Algae not alone on list of lake problems
While blue-green algae has been noted as becoming problematic for one of Chautauqua County’s most valuable assets, it may be what lurks beneath that is becoming a major concern.
One of the lake’s biggest threats is invasive species, such as zebra mussels and water chestnuts.
While water chestnuts have yet to be seen as a major issue, David Spann, district field manager for the county Soil and Water Conservation District said an influx of zebra mussels in the last decade poses a threat.
Zebra mussels originated in southern Russia, and made their way to Chautauqua Lake through the Great Lakes system. They primarily digest the same matter small minnows and fish eat during the first stages of life, and an adult zebra mussel can filter up to one gallon of water per day.
“That doesn’t sound like a lot, but when you compound tens of thousands of them in the lake, it’s pretty impressive what they can process,” Spann said.
The influx of invasive species is due to humans, he said, just like many of the lake’s other issues.
The concept of rising phosphorus levels in Chautauqua Lake has garnered the attention of county and state representatives, but it’s not just a crumbling septic infrastructure contributing to problems underwater.
According to Spann, increased development along the lake and other environmental factors have had a hand in the lake’s growing amount of weeds and invasive species.
“There’s more than one issue influencing the lake,” Spann said. “It’s sewers, septic systems, sedimentation from highways, road ditches and urban runoff flowing into the lake from lawns.”
One hundred years ago, 80 percent of communities around the lake were not yet developed, or were pervious, only 30 percent of the land remains untouched.
This, along with severe weather, has contributed to the lake’s increasing phosphorus levels over the course of the last 3-4 years. Excessive rain in May contributed to carrying nutrients from stream beds into the water.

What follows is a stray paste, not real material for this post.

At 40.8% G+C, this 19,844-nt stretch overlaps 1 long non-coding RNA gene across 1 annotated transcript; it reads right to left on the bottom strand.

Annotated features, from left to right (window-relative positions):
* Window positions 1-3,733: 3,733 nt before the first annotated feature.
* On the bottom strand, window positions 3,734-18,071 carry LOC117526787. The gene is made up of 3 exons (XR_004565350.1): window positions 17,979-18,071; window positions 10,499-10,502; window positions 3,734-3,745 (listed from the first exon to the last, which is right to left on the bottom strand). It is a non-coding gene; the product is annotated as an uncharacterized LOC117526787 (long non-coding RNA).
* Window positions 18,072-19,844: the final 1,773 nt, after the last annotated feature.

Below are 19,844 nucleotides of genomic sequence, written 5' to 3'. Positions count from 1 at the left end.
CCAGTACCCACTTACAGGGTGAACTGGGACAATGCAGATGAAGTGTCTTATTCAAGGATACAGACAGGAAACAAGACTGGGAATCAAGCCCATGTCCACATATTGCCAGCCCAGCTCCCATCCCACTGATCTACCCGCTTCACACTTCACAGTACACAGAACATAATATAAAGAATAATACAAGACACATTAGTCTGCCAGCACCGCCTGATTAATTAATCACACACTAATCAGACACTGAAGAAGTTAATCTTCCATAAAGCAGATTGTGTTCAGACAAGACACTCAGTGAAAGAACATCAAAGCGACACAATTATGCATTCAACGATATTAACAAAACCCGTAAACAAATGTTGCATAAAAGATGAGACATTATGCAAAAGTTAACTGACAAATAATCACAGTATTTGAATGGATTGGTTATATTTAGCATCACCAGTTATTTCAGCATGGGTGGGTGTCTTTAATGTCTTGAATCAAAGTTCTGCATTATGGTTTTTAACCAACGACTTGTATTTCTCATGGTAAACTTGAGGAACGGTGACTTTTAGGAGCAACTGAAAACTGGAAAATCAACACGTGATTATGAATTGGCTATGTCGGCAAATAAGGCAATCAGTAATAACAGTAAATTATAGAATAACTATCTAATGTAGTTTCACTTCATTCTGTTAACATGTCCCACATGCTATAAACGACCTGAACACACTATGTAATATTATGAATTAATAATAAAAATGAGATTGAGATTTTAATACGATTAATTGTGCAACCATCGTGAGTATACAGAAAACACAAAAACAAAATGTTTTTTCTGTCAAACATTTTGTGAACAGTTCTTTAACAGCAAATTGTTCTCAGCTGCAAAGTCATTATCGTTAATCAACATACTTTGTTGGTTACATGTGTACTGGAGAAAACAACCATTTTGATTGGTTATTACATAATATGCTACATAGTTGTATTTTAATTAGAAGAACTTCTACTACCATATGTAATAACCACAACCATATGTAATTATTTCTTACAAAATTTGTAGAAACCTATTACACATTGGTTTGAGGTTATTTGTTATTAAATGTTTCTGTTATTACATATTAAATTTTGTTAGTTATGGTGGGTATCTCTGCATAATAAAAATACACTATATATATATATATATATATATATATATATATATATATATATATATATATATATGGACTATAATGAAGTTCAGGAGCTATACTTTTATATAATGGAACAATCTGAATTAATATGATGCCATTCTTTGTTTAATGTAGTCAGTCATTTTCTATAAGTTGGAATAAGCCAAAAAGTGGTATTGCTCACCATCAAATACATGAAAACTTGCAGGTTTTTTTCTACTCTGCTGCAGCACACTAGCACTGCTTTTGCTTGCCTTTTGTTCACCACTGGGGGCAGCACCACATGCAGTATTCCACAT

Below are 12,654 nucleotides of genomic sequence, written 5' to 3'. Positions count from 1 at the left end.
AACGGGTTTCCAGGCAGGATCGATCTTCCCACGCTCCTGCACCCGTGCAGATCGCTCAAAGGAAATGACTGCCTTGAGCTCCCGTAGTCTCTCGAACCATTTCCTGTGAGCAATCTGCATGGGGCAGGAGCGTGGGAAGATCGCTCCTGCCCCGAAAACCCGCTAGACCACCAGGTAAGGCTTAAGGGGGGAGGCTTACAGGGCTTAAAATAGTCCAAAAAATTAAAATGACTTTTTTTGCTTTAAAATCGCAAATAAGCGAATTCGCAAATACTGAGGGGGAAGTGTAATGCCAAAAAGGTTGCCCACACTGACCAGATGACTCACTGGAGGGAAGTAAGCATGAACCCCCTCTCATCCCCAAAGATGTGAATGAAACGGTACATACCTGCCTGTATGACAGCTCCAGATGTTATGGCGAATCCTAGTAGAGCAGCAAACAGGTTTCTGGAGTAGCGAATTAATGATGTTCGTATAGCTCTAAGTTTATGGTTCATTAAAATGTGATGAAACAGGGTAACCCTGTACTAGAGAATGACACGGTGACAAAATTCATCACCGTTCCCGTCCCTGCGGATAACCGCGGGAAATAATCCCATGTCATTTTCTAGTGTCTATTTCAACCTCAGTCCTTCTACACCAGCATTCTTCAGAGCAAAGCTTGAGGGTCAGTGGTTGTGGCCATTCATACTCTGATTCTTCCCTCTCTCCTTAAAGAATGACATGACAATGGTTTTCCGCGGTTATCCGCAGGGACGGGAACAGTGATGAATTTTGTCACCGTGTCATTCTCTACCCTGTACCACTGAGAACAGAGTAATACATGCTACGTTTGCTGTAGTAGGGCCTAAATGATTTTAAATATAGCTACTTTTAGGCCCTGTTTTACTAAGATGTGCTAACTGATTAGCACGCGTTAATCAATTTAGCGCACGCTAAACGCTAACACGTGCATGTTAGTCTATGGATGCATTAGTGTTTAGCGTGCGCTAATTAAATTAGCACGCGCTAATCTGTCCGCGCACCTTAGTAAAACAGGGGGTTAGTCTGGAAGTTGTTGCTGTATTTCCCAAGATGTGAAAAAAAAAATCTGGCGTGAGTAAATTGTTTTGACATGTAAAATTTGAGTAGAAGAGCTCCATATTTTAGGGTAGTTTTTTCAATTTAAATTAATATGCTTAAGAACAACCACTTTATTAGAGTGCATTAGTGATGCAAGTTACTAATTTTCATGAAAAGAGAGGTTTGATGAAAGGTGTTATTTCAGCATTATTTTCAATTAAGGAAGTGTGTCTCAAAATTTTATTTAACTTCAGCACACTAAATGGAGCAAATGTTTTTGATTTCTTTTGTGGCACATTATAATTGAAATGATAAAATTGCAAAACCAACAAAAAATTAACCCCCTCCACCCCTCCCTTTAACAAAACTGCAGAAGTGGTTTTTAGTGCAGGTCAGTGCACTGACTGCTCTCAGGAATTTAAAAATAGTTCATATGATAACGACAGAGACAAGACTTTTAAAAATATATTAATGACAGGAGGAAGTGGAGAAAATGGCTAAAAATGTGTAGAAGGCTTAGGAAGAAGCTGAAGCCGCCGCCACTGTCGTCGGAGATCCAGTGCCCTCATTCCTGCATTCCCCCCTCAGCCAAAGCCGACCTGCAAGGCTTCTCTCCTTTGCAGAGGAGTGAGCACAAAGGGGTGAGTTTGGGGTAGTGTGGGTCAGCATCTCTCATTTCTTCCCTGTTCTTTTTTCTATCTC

County legislator Pierre Chagnon, R-Bemus Point, agreed with Spann.
“Man is responsible for much of the loading of the lake,” he said. “Also, whether we believe in global warming or not, we have seen an increase in average air temperature and lake temperature.”
This results in a conducive environment for weed and algae growth.
Chagnon introduced a resolution to the County Legislature in January requesting an annual report on the progress of implementation of phosphorus management strategies to achieve the Total Maximum Daily Load limit, or TMDL.
“The lake is a very complex ecosystem, and it’s not a simple lightning strike of one action,” Chagnon said.
In 2004, the north and south basins of the lake were both added to the New York State Department of Environmental Conservation’s list of impaired water bodies that do not meet water quality standards due to phosphorus impairment.
The report is in progress and will be completed by the Environmental Management Council, to be presented to the legislature in July.
Meanwhile, county departments want to implement preventive measures when it comes to future urban development around the lake.
“We’re learning from this, and we’re trying to make it better,” Spann said. “We can’t really fix what’s happened already but we can prevent more from happening in the future.”